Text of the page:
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RE: Is <any> really enough for <any><body>?

From: Arnold, Curt <Curt.Arnold@hyprotech.com>
Date: Tue, 11 Jan 2000 10:09:06 -0700
Message-ID: <00E567D938B9D311ACEC00A0C9B468730C7484@THOR>
To: 'Aleksi Niemelš' <aleksi.niemela@cinnober.com>
Cc: "'xml-dev@ic.ac.uk'" <xml-dev@ic.ac.uk>, "'www-xml-schema-comments@w3.org'" <www-xml-schema-comments@w3.org>
Aleksi Niemelš [mailto:aleksi.niemela@cinnober.com] wrote:

> I don't know where to discuss about schemas, I'd like to hear 
> about better place for this discussion.

I don't know any better public forum than xml-dev, but it seems like nobody
wants to get into the nitty-gritty (you know the stuff that makes it
usable).

> How to express some constraints on <any> element? As I see it, 
> specification doesn't provide any ways for this. (Correct me, 
> please!:) 
> 
> What is the right way to express such simple thing as "any element 
> with child X". 
> 

Your examples seem somewhere in the middle between the use cases for
<import>/<include> and <any>.  

With import/include you are aware of some details of the other namespace and
are explicitly saying that specific elements from that namespace can appear
at specific places in content models in this namespace.

With any, you are not aware of the details of the namespace but you are
willing to accept schema-valid elements at specific places in content models
in this namespace.

Your situations seem to be somewhere in the middle where you know enough
information to wildcard, but not enough to include a group.  I'm not sure
how often this middle group would occur to justify enhancements to the any
construct.

In this case, you don't know anything about the namespace other than the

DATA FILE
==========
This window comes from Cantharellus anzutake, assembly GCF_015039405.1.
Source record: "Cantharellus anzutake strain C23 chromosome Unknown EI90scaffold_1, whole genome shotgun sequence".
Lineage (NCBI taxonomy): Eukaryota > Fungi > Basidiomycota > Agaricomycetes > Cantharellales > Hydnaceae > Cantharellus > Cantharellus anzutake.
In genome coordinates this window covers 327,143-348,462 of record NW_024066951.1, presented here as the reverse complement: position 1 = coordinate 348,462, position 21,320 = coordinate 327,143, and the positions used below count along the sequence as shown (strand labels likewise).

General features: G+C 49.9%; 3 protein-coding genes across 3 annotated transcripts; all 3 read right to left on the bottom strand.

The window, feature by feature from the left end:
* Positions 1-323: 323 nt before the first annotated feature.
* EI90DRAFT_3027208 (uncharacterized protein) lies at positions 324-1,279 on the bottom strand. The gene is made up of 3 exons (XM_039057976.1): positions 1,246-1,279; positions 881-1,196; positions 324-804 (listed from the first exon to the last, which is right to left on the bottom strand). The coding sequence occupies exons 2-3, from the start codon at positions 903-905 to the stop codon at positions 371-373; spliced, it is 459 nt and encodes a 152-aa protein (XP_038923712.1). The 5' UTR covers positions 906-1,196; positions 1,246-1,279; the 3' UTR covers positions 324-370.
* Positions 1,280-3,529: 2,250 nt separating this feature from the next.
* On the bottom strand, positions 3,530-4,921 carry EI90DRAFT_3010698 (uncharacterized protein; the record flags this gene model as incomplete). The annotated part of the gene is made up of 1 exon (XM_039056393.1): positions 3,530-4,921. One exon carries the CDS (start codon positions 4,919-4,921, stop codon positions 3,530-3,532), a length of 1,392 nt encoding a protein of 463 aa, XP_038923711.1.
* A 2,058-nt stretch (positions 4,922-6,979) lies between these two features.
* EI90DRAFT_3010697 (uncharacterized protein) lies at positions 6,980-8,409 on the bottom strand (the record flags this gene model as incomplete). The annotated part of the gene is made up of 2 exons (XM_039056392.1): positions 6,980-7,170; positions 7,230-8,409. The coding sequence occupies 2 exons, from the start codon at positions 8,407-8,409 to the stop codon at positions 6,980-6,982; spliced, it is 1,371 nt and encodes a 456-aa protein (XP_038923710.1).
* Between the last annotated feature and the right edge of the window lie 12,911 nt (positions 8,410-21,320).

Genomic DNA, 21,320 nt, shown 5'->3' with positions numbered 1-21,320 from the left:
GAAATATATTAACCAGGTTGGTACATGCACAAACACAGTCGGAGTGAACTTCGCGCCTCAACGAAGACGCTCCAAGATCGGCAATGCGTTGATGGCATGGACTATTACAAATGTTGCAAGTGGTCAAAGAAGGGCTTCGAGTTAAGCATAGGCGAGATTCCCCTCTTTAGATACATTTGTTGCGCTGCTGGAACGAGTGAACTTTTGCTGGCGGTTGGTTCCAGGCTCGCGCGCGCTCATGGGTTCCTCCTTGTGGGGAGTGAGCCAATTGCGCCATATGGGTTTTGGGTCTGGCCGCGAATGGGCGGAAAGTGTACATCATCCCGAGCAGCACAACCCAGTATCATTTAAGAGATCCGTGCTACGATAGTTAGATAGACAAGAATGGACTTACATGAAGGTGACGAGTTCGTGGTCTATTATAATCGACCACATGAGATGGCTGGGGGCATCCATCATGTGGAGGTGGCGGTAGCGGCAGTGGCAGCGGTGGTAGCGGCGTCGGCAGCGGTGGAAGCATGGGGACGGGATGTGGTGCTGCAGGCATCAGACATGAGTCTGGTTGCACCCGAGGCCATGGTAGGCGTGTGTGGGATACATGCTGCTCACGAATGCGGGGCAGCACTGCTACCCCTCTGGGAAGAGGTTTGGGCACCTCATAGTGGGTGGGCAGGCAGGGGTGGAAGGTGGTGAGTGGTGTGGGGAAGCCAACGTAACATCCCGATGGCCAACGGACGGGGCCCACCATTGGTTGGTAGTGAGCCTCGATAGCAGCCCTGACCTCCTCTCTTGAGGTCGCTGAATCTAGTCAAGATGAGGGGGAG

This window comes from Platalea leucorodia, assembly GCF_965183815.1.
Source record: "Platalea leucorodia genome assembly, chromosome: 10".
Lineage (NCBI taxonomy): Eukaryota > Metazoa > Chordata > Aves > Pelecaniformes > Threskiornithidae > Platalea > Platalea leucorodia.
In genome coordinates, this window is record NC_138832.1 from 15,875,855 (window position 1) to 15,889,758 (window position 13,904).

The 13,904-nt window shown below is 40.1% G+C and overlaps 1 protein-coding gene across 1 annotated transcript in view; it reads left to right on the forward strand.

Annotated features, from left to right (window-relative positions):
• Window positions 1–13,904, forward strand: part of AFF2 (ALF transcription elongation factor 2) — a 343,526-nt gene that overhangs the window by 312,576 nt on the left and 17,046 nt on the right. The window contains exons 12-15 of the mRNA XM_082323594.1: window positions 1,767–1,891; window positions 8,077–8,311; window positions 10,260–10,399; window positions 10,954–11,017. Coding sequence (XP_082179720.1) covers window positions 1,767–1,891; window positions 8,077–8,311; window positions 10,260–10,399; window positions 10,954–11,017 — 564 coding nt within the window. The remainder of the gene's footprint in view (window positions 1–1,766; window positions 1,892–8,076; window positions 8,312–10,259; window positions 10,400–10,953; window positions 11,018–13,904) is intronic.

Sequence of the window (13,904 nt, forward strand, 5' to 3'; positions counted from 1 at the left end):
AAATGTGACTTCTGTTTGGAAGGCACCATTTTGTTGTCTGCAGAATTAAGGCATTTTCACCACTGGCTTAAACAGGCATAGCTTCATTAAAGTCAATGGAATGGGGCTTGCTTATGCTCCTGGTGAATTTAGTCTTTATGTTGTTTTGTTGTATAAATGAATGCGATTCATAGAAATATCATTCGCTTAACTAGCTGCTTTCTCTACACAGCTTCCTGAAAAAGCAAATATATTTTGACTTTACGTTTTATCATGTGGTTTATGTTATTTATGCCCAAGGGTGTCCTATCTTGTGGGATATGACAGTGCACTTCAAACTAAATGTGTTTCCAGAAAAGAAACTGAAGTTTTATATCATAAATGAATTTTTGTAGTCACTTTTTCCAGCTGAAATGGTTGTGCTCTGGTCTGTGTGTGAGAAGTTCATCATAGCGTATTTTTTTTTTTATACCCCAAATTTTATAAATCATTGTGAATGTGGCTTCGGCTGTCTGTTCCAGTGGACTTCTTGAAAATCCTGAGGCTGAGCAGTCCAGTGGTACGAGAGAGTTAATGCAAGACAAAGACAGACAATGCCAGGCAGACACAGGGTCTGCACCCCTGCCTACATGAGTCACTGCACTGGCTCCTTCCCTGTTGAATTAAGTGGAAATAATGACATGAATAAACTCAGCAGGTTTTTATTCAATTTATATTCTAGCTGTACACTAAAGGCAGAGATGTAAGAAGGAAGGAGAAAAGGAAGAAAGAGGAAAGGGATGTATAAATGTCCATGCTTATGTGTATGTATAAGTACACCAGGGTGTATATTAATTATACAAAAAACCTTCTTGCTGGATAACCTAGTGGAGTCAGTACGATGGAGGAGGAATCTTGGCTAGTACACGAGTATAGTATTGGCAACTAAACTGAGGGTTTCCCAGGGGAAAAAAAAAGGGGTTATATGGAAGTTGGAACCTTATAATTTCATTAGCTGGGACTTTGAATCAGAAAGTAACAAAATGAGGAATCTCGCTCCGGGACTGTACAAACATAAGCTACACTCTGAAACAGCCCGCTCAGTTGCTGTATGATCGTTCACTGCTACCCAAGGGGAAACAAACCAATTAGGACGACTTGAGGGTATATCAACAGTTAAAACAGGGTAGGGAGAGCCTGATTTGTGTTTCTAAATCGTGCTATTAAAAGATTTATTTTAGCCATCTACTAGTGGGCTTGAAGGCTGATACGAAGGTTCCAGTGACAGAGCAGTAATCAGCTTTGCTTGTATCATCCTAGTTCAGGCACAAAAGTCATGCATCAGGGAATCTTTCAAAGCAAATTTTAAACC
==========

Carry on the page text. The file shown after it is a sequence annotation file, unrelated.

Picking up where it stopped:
fact that it has elements that apparently contain one of your element's X.
Something like:

<x:tag1>
	<!-- we don't know about y, but allow element by an any content
fragment  -->
	<y:tag2>
	<!-- y knows about us or used an any construct to all x:tag3 to
appear -->
		<x:tag2/>
	</y:tag2>
</x:tag1>

It would of course be directly supportable if you flipped the content model
so it would be:

<x:tag1>
	<x:tag2>
		<y:tag2/>
	</x:tag2>
</x:tag1>

and it avoids an unnecessary shift in namespaces.

> I'd like to reform rule 1 at 3.5 Wildcards (and rest accordingly):
> o Any well-formed XML element item with specified type constraint:
>   any tag, any namespace, any attributes, any content, as long 
>   as it's well-formed and satisfy specified schema's type constraint.
> 
> I can come up with different ways to express same thing:
> <any type='Type'/>
> <element type='Type'/>
> <element name='' type='Type'/>
> 
> But since regular expressions are now introduced, I'd love to use 
> them:
> 
> <element name='*' type='Type'/>
> <element name='*' ref="VaryingName1"/>
> 

I'd like to avoid this, though be tolerable for a validator, it would
complicate schema-aware editors, documentation, etc.  I think that you have
to come down on the side of effectiveness of validation and simplicity of
parser support.  We can always have higher-levels of abstraction and useful
editing shortcuts in our ultimate schema source that we then XSLT to the
schema that the validation uses.  In this case, you could write an XSLT
transform that expands your wildcard element into a choice group.


> Allowing references in the consturct is very important!
> 
> Maybe star wildcard is just enough, but I can make some real use for 
> real patterns too:
> 
> <element name='expect_varying_named_binary_operators'>
>     <element name='(and|or|own.+BinaryOperator)' 
>              type='BinaryOperator'/>
> </element>
> 
> <type name='BinaryOperator'>
>     <element name='*' type='Operand'/>
>     <element name='*' type='Operand'/>
> </type>
> 
> ========
> document_written_by_some_completely_different_user.xml:
> ========
> <expect_varying_named_binary_operators>
>     <own_ultimately_weird_BinaryOperator>
> 	    <op1/>
> 	    <op2/>
>     </own_ultimately_weird_BinaryOperator>
> </expect_varying_named_binary_operators>
> 

This could be cleanly done with something like:

<BinaryOps>
	<BinaryOp>
		<Object class="http://www.xxx.com/myWeirdBinaryOperation"/>
		<Op/>
		<Op/>
	</BinaryOp>
</BinaryOps>

or:

<BinaryOps>
	<BinaryOp operator="xxxns:weirdOperator">
		<Op/>
		<Op/>
	</BinaryOp>
</BinaryOps>

Either of these enforce this structure in this namespace and then allow
alien behavior by little data islands that fit within that structure.
Instead of expecting parts of alien namespaces to adhere to this namespaces
idea of structure.

I think that the current <any> and <anyAttribute> are pretty close to being
able to support the need and their "limitations" cause you to come up with a
better solution.
Received on Tuesday, 11 January 2000 12:11:28 GMT

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